Before I fill out a bracket, I like to break down the performances of each conference against one another. I like to see teams that challeneged themselves in the regular season with a good, solid OOC schedule. This typically means a healthy dose of Big 6 teams (ACC, Big 10, Big 12, Pac 10, SEC, or Big East). In the 2010-2011 season, Big 6 schools played 725 out of conference games against non-Big 6 schools. The Big 6 schools won all but 120 of those games (83% winning percentage). So judging a team on its non-Big 6 wins can be a little shakey. Fortunately for America, Wake Forest and LSU are not gonna make the NCAA Tournament. They both played 14 non-Big 6 schools during their OOC schedule. Conversely, some schools almost played themselves out of the tournament loading up on Big 6 schools. Texas, Kentucky, and Virginia played the most Big 6 OOC opponents at 7 in the 2010-2011 season.
For me, I like to look at conferences as a whole because I don't have time to break down every team's resume right before March Madness. So let's look at what conference sought the toughest road to March first. Check out the following chart:
The Big East has had a stellar season but did they really challenge themselves out of conference like they should have? The Big East played 50% more midmajors per Big 6 opponent during their OOC conference slate than the ACC. Are we foreshadowing another March Madness flop for the Big East ala 2010? I don't think so. And the reasoning is below:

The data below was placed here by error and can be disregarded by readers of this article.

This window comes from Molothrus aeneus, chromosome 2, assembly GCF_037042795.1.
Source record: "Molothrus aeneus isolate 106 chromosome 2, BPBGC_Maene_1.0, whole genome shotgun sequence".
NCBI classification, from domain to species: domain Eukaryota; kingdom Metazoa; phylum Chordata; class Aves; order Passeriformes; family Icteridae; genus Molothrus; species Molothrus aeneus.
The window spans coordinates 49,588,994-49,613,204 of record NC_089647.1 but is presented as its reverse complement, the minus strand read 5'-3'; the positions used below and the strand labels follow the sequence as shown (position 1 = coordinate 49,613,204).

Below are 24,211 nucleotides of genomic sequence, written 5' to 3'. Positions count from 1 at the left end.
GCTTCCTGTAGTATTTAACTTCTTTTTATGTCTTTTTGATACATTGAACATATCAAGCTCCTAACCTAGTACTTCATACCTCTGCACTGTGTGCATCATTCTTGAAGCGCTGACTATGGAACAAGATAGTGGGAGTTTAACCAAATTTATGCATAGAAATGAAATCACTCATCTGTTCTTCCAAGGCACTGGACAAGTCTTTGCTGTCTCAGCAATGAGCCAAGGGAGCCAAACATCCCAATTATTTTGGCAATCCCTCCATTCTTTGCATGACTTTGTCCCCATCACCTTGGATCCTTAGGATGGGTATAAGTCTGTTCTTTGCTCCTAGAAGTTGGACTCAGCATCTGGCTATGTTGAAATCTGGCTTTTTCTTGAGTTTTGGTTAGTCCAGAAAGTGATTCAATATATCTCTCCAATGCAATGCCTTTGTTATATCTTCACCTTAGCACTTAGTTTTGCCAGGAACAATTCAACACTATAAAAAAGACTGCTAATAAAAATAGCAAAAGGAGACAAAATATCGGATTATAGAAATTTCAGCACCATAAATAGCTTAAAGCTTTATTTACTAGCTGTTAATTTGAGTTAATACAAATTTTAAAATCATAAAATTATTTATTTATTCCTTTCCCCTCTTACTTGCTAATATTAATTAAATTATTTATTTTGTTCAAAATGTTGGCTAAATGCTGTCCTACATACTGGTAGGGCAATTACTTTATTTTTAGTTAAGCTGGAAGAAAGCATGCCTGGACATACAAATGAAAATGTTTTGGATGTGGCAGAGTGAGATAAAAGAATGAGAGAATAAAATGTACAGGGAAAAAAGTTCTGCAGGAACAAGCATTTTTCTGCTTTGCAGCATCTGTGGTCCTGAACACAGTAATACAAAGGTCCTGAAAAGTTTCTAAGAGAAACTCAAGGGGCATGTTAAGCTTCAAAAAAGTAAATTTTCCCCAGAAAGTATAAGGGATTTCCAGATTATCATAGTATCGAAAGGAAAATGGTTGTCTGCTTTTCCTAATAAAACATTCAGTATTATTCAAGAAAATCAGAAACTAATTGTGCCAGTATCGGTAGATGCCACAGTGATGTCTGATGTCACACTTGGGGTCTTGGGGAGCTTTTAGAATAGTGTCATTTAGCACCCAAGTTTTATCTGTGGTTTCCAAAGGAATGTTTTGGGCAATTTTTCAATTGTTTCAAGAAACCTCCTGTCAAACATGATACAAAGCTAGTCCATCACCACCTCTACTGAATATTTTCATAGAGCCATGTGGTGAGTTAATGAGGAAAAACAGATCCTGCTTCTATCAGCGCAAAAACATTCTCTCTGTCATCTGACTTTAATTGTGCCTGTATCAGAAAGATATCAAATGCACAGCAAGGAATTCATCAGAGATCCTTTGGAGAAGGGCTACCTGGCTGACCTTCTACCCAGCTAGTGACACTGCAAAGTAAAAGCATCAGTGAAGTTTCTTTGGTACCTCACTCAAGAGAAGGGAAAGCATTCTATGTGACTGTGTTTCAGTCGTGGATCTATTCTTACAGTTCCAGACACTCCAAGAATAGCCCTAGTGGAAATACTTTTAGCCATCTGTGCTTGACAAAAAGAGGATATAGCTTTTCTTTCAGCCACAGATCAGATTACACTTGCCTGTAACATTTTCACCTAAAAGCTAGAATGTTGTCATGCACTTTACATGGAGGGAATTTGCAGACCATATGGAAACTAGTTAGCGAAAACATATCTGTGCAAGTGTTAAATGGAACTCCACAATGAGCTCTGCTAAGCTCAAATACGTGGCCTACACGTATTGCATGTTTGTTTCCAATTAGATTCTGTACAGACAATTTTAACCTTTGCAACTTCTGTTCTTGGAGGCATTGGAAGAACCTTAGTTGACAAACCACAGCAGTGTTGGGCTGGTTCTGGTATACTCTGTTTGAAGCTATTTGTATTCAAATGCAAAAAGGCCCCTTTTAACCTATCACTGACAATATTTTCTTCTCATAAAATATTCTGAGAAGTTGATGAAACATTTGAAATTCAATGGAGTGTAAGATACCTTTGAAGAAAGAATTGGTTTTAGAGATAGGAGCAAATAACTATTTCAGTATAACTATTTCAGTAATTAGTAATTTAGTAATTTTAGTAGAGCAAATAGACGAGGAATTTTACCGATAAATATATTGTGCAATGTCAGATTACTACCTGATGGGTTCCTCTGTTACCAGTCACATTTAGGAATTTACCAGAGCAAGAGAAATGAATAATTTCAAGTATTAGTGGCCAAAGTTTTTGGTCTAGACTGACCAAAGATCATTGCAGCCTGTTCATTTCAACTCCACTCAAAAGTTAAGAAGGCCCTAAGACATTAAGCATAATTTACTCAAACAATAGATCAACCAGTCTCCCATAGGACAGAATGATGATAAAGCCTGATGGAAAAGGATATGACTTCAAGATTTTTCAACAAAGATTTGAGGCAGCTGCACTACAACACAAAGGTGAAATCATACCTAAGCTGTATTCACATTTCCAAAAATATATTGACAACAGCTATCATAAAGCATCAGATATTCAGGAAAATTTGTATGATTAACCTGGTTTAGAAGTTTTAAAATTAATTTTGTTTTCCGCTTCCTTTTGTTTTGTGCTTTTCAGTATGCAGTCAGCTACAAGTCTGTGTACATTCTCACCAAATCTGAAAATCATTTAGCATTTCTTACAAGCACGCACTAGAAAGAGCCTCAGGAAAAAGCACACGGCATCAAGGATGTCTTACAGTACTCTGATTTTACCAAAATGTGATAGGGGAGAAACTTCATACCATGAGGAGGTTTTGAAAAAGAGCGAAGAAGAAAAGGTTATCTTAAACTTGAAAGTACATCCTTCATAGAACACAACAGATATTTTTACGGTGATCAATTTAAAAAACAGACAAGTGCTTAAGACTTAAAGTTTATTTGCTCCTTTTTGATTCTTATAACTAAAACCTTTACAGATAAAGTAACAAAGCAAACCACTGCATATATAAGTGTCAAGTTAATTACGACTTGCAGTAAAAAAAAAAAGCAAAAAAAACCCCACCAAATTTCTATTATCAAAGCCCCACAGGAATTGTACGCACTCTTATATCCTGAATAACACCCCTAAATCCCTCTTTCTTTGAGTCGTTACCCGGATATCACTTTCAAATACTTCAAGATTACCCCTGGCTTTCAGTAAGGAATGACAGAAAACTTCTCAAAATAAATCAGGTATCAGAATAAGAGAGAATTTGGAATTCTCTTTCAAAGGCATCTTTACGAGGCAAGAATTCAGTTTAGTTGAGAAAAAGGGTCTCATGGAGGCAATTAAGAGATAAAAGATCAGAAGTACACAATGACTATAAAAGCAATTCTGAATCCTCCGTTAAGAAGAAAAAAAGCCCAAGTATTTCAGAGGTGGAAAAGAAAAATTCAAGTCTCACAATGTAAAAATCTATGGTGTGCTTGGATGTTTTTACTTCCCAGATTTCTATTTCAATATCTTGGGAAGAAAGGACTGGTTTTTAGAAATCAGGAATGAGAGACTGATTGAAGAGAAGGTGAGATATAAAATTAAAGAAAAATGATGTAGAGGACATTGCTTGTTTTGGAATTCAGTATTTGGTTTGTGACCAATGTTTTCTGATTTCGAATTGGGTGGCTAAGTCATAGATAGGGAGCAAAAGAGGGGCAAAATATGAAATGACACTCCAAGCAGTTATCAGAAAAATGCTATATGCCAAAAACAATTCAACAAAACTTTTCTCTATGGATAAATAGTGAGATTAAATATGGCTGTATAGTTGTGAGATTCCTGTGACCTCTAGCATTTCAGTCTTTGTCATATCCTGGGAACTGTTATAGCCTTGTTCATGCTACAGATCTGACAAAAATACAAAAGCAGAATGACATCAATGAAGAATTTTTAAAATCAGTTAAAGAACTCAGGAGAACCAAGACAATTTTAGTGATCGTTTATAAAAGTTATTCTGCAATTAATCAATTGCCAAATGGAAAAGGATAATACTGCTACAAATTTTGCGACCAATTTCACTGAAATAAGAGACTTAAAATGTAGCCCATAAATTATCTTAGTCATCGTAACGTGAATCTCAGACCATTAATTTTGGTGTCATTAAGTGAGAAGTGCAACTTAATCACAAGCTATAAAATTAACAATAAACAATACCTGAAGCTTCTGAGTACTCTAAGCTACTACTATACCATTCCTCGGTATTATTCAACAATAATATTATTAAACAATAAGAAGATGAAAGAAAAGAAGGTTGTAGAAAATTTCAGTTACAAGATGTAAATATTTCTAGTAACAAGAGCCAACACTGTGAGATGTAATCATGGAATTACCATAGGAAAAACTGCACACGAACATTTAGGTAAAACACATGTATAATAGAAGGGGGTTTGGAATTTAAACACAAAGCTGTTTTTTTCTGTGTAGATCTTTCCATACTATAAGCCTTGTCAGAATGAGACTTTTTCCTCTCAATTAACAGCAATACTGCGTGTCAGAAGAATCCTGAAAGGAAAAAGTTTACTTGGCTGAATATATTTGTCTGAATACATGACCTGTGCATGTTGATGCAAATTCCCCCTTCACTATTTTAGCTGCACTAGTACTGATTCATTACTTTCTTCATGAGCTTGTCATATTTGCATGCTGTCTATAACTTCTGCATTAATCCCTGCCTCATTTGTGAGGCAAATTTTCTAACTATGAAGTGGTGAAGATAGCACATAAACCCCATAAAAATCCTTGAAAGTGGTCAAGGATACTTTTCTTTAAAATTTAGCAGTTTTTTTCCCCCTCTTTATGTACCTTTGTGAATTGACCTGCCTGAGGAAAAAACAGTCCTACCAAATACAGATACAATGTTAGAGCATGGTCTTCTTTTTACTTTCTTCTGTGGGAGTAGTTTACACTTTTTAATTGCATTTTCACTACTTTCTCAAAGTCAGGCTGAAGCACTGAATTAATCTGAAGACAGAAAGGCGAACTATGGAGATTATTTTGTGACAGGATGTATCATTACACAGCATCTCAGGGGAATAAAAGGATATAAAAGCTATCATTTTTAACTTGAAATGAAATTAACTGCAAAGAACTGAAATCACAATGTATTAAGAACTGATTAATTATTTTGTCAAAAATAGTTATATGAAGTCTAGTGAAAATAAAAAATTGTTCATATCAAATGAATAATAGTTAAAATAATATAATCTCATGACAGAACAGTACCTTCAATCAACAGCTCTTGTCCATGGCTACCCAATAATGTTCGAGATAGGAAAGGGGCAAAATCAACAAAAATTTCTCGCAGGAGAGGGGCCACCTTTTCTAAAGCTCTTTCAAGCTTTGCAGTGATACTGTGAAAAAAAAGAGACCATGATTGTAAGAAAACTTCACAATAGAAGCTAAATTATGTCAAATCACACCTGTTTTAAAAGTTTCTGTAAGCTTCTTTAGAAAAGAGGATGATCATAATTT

The Big East has flat out kicked ass in Big 6 play this season. Only the Big 12 and Big East have above .500 records against the combined Big 6 conferences and the Big East is the only conference with above .500 records against each of the Big 6 conferences. Also, there were nine schools that went undefeated in Big 6 out of conference play. The schools were Syracuse, Cincinnati, UConn, Ohio State, Kansas, Georgetown, St. John's, Wake Forest, and South Florida. Six out of the sixteen Big East schools took down the meat of their schedule with authority.
Concerning other conferences, I'd say the Big 12 and ACC are neck in neck a few steps behind the Big East. Personally, I don't think ACC fans should have too much to worry about. The ACC challenged itself regularly as the conference played the most Big 6 opponents in OOC play (51) and had 40% or better records against every conference in America. I don't think it's a stretch to say that the ACC should expect a Final 4 team.
The bottom of the barrel in the 2010-2011 season was easily the Pac 10. They didn't challenge any other conferences playing in only 31 Big 6 OOC games. They had the worst winning percentage of all the Big 6 conferences in OOC Big 6 play. In fact, their 57% winning perctage over the ACC didn't appear to be very significant in that the Pac 10 only won 4 out of 7 total games played. The Pac 10's expansion makes even more sense if you look at their total OOC opponents played in hoops: ACC (7), Big 10 (1), Big 12 (16), Big East (4), and SEC (2). Extending a conference footprint, to me, will encourage more/better OOC play.
Do you have any thoughts or questions?